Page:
Autophagy dysregulation is a common feature of hereditary kidney cancer syndromes

Autophagy is an adaptive catabolic process which recycles cellular proteins and organelles to produce energy, allowing cells to survive in stressful conditions, such as hypoxia or starvation.

Autophagy can promote cell survival or apoptosis, and as such both increased and decreased autophagy is able to promote tumorigenesis (Levine and Kroemer, 2008). Enhanced autophagy can allow cancer cells to survive, despite the low oxygen and low nutrient availability often found in tumours; alternatively, decreased autophagy can prevent the activation of autophagic programmed cell death meaning that cancerous cells could survive inappropriately and form tumours. It is becoming increasingly clear that autophagy dysregulation is a common feature of many cancers (Levine and Kroemer, 2008), including hereditary kidney cancer syndromes.

Two recent papers show that the tuberous sclerosis complex gene, TSC2, activates autophagy in response to nitric oxide and reactive oxygen species, which are both cellular damaging agents (Tripathi et al., 2013, Zhang et al., 2013). Autophagy activation in this setting was cytotoxic (Zhang et al., 2013), indicating that in this particular context, the autophagy pathway stimulates apoptosis. Conversely, it has previously been reported that although autophagic flux is low in TSC2-null cells, complete inhibition of autophagy – in combination with mTOR inhibition – significantly reduces tumour formation of TSC2-null cells in xenograft experiments (Parkhitko et al., 2011). Therefore, in these experiments, autophagy stimulates cell survival, indicating that the relationship between autophagy and tumorigenesis in tuberous sclerosis is not straight forward.

In 2008, it was reported that autophagy induction with a small molecule STF-62247, selectively induced cell death in VHL-null RCC cells compared to genetically matched cells with wild type VHL (Turcotte et al., 2008). Counterintuitively, VHL has subsequently been reported to inhibit autophagy (Mikhaylova et al., 2012), indicating that the relationship between VHL and autophagy is not straightforward either.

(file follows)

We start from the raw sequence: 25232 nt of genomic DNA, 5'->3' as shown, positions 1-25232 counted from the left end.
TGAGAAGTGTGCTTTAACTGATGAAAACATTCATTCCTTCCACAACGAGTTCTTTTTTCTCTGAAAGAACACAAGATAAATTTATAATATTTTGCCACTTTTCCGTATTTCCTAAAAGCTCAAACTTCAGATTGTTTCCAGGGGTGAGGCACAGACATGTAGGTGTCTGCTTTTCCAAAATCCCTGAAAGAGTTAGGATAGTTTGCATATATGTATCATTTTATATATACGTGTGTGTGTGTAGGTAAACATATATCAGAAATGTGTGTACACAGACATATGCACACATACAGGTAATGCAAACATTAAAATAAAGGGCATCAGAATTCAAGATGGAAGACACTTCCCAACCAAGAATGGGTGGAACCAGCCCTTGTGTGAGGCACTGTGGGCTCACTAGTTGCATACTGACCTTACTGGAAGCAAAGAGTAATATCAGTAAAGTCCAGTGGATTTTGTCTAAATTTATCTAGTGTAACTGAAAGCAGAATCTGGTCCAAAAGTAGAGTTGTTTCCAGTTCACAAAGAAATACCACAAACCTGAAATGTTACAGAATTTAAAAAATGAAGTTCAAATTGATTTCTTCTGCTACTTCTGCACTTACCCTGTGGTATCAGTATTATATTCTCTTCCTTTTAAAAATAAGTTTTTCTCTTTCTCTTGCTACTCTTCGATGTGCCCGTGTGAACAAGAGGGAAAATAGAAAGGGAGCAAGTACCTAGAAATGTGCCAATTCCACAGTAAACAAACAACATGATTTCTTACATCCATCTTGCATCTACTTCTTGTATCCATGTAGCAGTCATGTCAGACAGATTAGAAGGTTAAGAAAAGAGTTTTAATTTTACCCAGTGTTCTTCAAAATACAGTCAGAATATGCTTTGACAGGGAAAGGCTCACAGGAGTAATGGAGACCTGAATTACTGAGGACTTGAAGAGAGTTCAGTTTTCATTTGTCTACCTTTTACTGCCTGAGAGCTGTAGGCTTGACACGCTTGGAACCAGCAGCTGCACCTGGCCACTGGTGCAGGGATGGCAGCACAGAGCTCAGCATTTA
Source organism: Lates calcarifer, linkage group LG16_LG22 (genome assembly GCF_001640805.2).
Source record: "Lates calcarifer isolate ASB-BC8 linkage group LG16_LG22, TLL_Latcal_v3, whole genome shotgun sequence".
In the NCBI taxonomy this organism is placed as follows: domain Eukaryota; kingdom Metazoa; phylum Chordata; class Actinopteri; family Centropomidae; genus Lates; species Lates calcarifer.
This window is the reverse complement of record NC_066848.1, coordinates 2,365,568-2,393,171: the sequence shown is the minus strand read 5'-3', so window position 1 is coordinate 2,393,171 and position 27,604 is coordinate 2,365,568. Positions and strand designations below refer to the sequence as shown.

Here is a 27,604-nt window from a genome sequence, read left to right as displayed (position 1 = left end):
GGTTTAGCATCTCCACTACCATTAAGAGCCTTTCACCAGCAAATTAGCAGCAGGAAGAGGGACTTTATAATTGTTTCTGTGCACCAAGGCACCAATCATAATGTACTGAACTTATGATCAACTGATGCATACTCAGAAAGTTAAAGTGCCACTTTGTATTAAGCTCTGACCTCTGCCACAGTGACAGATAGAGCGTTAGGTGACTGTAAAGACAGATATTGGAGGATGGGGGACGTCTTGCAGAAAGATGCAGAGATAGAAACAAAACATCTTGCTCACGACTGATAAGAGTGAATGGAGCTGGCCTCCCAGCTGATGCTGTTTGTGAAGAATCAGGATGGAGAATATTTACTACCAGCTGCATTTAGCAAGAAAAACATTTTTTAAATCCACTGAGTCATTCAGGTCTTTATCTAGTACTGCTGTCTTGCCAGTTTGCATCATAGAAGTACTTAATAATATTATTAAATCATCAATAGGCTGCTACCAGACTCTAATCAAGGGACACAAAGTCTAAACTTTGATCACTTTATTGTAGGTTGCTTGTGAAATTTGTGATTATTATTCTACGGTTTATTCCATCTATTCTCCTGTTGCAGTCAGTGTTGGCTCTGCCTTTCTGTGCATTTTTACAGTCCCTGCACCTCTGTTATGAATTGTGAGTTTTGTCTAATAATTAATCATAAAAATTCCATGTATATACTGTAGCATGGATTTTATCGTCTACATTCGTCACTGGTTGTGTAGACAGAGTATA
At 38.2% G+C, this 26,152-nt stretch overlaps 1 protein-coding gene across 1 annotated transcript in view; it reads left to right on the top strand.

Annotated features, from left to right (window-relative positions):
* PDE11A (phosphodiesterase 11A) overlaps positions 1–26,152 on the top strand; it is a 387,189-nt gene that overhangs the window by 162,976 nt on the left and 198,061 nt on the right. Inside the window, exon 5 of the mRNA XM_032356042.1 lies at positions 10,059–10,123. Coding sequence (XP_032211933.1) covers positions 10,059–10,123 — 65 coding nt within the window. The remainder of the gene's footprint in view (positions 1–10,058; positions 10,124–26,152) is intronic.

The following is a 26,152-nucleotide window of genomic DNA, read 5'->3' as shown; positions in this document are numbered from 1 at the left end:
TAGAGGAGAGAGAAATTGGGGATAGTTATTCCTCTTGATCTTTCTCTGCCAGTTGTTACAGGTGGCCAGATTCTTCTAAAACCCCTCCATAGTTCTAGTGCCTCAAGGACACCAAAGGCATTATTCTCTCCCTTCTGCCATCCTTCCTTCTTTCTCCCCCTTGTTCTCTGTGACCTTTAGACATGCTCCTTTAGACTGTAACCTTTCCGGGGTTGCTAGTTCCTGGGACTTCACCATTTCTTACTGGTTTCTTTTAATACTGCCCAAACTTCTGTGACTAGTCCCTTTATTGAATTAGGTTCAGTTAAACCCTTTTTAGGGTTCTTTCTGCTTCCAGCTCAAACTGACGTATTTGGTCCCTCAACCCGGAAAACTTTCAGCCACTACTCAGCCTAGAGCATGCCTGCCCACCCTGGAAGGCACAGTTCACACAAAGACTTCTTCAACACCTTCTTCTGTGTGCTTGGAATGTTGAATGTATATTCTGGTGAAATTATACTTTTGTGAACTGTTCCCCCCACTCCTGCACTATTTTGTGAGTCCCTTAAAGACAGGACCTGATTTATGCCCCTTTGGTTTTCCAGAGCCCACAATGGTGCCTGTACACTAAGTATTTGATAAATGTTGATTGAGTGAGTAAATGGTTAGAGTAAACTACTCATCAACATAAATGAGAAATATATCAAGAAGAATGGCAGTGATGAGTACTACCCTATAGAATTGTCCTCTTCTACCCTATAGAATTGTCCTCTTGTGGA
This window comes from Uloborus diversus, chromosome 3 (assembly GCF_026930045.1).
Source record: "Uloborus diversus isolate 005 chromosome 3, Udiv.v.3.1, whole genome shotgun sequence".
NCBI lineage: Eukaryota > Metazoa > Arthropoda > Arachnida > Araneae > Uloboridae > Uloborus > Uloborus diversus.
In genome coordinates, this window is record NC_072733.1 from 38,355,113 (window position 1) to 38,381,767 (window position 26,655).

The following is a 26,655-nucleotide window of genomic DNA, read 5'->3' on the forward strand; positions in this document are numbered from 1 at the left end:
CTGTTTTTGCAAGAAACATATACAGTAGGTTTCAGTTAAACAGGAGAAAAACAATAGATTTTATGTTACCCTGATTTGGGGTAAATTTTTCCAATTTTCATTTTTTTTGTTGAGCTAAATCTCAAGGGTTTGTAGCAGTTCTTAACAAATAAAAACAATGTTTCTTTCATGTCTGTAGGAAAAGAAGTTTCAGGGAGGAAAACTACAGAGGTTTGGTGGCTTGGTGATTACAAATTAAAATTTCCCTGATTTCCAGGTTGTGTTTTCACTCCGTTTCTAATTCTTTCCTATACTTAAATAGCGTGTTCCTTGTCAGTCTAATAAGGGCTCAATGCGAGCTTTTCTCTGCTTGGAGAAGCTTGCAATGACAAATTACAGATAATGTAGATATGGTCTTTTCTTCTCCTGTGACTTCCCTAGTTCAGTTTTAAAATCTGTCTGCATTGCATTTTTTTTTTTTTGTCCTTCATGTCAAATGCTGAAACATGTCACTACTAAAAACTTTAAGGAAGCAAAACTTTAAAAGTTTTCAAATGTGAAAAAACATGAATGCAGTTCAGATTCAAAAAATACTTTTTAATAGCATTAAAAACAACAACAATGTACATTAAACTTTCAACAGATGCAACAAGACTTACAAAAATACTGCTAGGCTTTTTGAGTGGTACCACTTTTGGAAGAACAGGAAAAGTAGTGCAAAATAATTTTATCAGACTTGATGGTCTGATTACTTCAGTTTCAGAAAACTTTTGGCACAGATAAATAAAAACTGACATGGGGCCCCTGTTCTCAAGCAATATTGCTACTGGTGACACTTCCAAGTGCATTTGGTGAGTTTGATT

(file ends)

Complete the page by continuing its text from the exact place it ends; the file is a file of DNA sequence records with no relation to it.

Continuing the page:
Studies from the same group recently showed that VHL’s effect on autophagy is partially mediated by FLCN (Bastola et al., 2013) and autophagy is increased in flies lacking the Drosophila FLCN homologue, DBHD (Liu et al., 2013), both suggesting that FLCN inhibits autophagy. Several studies further link FLCN to autophagy: Gharbi et al. found that flcn-1 deficient nematode worms have an increased lifespan, as do worms in which autophagy has been induced (Schiavi et al., 2013). Secondly, the FLCN interactor FNIP1 has been reported to interact with GABARAP, a component of the autophagy pathway (Behrends et al., 2010). Additionally, a number of proteins containing a non-canonical DENN domain similar to FLCN’s function in the autophagy pathway (Zhang et al., 2012)

While it is clear that autophagy is dysregulated in syndromic kidney cancers, quite how this leads to tumorigenesis is not clear cut. The experiments in tuberous sclerosis show that both activating and inhibiting autophagy may prevent tumorigenesis. This could mean that autophagic flux needs to be maintained a specific rate for healthy cell homeostasis, and that deviation in either direction is tumorigeneic. Alternatively, it could be that cellular context determines the relationship between autophagy and tumorigenesis, meaning that outcomes will be different in different cells, or at different stages of disease progression.

It is important to answer these questions, as doing so may shed light on the pathogenic mechanisms of these kidney cancers, and may also suggest therapeutic targets. Additionally, if the role of autophagy changes during disease progression, the recommended treatment may vary depending on whether the patient presents with early or advanced disease. There are a number of FDA approved drugs that modify autophagy (Shu et al., 2012), meaning that these could be rapidly repurposed if proven to be effective treatments for kidney cancer.

 

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www.bhdsyndrome.org – the primary online resource for anyone interested in BHD Syndrome.

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